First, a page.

Not only are we a veterinary hospital, Cinco Ranch Vet offers pet boarding convenient to you.
What do we have?
- Outdoor play yards
- Natural lighting in climate-controlled rooms
- High-quality pet food
- Plenty of boarding options
- Additional playtime
- A location directly next to our hospital
For your dogs, Cinco Ranch offers plenty of luxury and fun. We are sure your pup will be thrilled to hear about the three walks they’ll get a day. And we’re sure you’ll be thrilled to hear about the bath they’ll receive on discharge day.
You can choose from deluxe, supreme, and luxury boarding options. Some of the choices include blankets, toys, extra playtime, and a daily brush. The luxury tier comes with a television, so your pet can watch some of their favorite programs. You won’t be left out: A webcam means you can check in on your pup to make sure they’re doing just fine.
You can be sure your kitty will have a comfortable kitty condo or other accommodations in our boarding areas. Deluxe and supreme options also allow for things like blankets; treats; brushes; toys; and some fun, one-on-one playtime with a staff member.
Another bonus to boarding with us? The security and medical options available. Our boarding facilities are located right next to the hospital, so if something is wrong, you can be sure that a doctor’s exam, treatment, and medication are all taken care of on the spot. The building is also equipped with an alarm system, and evacuation protocol is in place if there is ever the need. It’s important to us that you and your pet enjoy your vacations stress- and worry-free.
Meadowlake Pet Resort
Another Houston pet boarding option is Meadowlake Pet Resort and Training Center. They have the accommodations to en sure every dog and cat has their needs met.
- Climate-controlled luxury suites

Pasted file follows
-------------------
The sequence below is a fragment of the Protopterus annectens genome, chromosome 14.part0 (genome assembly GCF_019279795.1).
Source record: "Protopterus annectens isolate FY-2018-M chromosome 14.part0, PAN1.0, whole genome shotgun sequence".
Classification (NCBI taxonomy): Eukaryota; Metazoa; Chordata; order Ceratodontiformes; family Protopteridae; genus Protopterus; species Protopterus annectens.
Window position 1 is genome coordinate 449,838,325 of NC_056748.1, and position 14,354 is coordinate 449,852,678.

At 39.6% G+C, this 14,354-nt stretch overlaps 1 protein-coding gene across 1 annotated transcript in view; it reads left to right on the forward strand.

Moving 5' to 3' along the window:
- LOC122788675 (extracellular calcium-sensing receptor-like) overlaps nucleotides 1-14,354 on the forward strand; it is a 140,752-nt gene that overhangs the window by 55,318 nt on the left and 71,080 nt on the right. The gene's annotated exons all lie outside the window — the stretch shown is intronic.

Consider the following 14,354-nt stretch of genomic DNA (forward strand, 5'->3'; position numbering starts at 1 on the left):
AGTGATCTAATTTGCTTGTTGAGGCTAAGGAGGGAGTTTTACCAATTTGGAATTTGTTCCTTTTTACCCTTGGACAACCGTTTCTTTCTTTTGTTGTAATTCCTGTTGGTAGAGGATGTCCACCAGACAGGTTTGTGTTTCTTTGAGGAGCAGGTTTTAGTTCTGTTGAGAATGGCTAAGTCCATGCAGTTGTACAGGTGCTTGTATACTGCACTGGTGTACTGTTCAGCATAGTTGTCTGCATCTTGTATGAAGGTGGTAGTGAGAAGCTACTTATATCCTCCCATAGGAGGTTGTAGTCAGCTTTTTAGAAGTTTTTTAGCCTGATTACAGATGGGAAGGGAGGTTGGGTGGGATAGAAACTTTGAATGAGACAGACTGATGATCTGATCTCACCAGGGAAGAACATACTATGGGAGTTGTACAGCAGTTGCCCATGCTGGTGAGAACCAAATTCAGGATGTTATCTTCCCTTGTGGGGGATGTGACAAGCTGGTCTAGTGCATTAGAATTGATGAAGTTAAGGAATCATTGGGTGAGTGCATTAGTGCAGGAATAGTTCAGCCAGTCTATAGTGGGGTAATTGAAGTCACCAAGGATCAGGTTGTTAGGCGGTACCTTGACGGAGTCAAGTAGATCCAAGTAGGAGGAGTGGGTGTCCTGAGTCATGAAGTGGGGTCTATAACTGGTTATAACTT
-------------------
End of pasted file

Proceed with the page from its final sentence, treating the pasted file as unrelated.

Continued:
- Plenty of activities, play fields, and even a pool
- Nutritious, premium meals and treats
- State-of-the-art security system
For dogs, Meadowlake will hit the spot with four glorious acres of green, patios, and special attention packages available for puppies as well as senior visitors. You can choose group play and/or private play with staff members for your pooch. Curious how your puppy did during their stay? Get emails with photos and even a report card at the end of their stay!
Cats are sure to love their suites at Meadowlake. They’re equipped with outdoor patios and even screened porches for their enjoyment. Housed separately from the dogs in Kitty Park, daily playtime, toys, and portholes will make sure your cat is never bored.
Want to make sure your pets have fun this holiday season even if you have to travel? Pet boarding in Houston has never been easier. Check out any of the places above, or visit our boarding page to find out more info on how you can give your furbabies the best holiday vacation they’ve ever had. You can also reach us at 281-693-7387 to check availability. Have a happy and safe holiday season!
In an ideal world, your pet would never get lost. Unfortunately, sometimes pets wriggle out of collars, escape from the yard, fly out of their cages, or rush after squirrels.
Losing track of your pet is a serious matter. Of the 8 million animals that end up in shelters every year, only 15% to 20% of dogs and 8% of cats are successfully reunited with their owners.
We hope it never happens to you, but if it does, you may feel lost yourself! But there is hope—and lots of avenues for finding lost animals. It’s all about knowing what to do and taking action as soon as you realize your pet is missing. If you know the steps to take and take them immediately, your chances of being reunited with your pet rise significantly.
Here are some steps to take to find your lost pet should you realize they’re missing:
1. Know where to look.
Depending on the type of pet you have, there are a few areas that you’ll immediately want to check for your lost pet. Lost animals tend to follow very specific behavior, and if you can anticipate this behavior, you might be able to find your pet without launching a full-on search.
If your cat is missing, first look in the places where it would feel concealed or hidden.
- Underneath your porch
- In heavy bushes
- Under a car
If at first you don’t find it, look again! And look carefully. A cat that is afraid, sick, or injured will typically hide in silence for a while. Even if you call its name, your furry friend might not meow to let you know where it is right away. Take a flashlight with you, and thoroughly search any areas they would be likely to hide.
It’s a bit trickier to know where to look for a dog. Because dogs are typically more socialized and “people-friendly” than cats, chances are your lost dog has encountered some other humans since it went missing. Dogs that are friendly by nature often go to the first person that calls out to them. Even dogs that are more apprehensive or nervous around humans will often eventually seek out help.